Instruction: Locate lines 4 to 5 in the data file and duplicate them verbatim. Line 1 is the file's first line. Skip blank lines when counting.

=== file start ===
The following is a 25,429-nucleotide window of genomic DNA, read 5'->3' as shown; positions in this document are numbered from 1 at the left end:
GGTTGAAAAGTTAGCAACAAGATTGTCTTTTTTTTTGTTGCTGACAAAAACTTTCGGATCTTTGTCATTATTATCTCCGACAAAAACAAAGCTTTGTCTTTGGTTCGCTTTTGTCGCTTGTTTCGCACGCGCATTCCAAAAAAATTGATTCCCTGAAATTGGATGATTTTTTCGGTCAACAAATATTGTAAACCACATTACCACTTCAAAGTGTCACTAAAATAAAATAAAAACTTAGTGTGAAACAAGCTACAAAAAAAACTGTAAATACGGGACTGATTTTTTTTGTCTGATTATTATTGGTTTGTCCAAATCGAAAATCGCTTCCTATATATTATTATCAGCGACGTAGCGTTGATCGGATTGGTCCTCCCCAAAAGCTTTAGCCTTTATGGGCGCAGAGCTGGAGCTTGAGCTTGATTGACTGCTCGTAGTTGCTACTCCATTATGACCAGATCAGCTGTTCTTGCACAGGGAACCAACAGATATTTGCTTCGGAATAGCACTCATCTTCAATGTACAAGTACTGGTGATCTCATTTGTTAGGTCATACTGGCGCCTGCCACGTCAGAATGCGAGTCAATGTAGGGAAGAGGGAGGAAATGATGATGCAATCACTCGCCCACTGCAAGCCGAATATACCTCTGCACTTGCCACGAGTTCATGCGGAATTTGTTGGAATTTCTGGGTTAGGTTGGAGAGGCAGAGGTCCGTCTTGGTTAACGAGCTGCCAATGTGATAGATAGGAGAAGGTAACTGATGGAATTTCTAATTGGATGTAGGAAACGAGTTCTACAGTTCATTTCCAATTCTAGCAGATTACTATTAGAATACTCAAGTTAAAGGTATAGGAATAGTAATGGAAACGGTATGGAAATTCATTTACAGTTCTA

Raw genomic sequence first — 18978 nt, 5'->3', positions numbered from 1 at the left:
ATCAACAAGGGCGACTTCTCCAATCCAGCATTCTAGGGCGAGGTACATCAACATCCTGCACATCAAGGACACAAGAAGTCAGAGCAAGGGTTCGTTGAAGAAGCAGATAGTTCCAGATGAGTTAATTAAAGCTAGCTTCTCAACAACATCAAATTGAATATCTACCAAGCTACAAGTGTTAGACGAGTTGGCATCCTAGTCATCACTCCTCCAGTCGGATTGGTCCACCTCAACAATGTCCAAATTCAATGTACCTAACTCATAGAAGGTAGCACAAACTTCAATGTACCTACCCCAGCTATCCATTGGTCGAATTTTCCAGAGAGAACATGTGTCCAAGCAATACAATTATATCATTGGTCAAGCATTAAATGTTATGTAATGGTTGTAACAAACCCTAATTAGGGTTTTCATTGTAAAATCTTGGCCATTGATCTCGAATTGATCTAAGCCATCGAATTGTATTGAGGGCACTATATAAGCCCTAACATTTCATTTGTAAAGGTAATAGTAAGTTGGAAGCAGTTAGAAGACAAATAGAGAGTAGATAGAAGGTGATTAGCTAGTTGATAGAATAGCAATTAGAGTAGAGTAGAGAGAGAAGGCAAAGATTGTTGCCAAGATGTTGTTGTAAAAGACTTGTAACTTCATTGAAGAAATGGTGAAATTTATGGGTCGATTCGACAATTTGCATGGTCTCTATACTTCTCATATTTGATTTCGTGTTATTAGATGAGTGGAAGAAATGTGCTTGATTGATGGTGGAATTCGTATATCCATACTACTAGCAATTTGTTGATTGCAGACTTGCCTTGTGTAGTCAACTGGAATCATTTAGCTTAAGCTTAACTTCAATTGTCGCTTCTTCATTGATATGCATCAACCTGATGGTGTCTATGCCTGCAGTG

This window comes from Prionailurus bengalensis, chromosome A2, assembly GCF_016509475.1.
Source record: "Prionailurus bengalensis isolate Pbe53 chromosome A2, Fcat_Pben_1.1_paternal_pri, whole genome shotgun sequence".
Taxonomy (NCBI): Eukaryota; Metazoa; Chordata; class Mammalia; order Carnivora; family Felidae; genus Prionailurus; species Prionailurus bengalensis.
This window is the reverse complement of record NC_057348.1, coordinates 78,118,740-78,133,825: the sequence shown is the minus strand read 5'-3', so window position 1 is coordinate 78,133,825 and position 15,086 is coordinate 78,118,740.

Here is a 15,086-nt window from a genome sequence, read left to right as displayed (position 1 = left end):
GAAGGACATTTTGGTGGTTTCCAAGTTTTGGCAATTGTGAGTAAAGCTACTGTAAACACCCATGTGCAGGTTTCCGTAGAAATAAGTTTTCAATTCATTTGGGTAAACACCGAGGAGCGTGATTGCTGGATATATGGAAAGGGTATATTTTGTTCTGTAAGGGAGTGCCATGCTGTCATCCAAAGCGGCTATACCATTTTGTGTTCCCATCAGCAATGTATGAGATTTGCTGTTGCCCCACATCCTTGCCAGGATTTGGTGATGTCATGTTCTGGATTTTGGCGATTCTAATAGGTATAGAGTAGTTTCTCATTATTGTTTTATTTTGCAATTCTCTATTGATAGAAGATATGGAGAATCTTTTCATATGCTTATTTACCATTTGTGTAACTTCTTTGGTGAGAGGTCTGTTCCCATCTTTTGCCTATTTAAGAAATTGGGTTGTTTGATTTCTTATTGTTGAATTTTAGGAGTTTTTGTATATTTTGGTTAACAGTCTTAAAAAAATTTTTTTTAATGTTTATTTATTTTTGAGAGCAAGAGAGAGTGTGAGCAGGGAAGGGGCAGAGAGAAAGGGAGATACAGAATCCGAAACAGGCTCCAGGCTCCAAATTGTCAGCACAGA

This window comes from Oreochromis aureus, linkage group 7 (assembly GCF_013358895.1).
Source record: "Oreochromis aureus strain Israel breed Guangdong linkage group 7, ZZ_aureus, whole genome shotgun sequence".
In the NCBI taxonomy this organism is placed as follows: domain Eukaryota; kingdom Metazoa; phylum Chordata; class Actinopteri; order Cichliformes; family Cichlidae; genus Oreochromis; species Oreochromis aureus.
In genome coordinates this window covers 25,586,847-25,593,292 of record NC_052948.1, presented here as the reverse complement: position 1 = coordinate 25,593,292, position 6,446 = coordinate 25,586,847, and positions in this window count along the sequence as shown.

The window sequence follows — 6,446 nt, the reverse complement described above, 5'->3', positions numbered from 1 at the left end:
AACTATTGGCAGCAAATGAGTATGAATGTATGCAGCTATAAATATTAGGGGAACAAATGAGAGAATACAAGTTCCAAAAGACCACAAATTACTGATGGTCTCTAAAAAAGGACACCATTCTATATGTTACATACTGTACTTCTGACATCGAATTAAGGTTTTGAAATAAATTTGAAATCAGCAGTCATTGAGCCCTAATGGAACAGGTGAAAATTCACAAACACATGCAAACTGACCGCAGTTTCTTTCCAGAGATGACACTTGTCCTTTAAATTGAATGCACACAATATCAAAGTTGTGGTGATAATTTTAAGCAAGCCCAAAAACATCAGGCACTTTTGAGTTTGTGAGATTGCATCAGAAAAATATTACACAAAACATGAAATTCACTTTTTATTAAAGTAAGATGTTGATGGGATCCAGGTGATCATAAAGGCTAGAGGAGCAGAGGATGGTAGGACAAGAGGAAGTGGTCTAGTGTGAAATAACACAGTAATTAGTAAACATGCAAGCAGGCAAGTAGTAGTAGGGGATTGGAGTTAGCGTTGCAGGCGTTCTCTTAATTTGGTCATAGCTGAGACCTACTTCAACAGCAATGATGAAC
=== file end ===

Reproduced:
ATCAACAAGGGCGACTTCTCCAATCCAGCATTCTAGGGCGAGGTACATCAACATCCTGCACATCAAGGACACAAGAAGTCAGAGCAAGGGTTCGTTGAAGAAGCAGATAGTTCCAGATGAGTTAATTAAAGCTAGCTTCTCAACAACATCAAATTGAATATCTACCAAGCTACAAGTGTTAGACGAGTTGGCATCCTAGTCATCACTCCTCCAGTCGGATTGGTCCACCTCAACAATGTCCAAATTCAATGTACCTAACTCATAGAAGGTAGCACAAACTTCAATGTACCTACCCCAGCTATCCATTGGTCGAATTTTCCAGAGAGAACATGTGTCCAAGCAATACAATTATATCATTGGTCAAGCATTAAATGTTATGTAATGGTTGTAACAAACCCTAATTAGGGTTTTCATTGTAAAATCTTGGCCATTGATCTCGAATTGATCTAAGCCATCGAATTGTATTGAGGGCACTATATAAGCCCTAACATTTCATTTGTAAAGGTAATAGTAAGTTGGAAGCAGTTAGAAGACAAATAGAGAGTAGATAGAAGGTGATTAGCTAGTTGATAGAATAGCAATTAGAGTAGAGTAGAGAGAGAAGGCAAAGATTGTTGCCAAGATGTTGTTGTAAAAGACTTGTAACTTCATTGAAGAAATGGTGAAATTTATGGGTCGATTCGACAATTTGCATGGTCTCTATACTTCTCATATTTGATTTCGTGTTATTAGATGAGTGGAAGAAATGTGCTTGATTGATGGTGGAATTCGTATATCCATACTACTAGCAATTTGTTGATTGCAGACTTGCCTTGTGTAGTCAACTGGAATCATTTAGCTTAAGCTTAACTTCAATTGTCGCTTCTTCATTGATATGCATCAACCTGATGGTGTCTATGCCTGCAGTG

This window comes from Prionailurus bengalensis, chromosome A2, assembly GCF_016509475.1.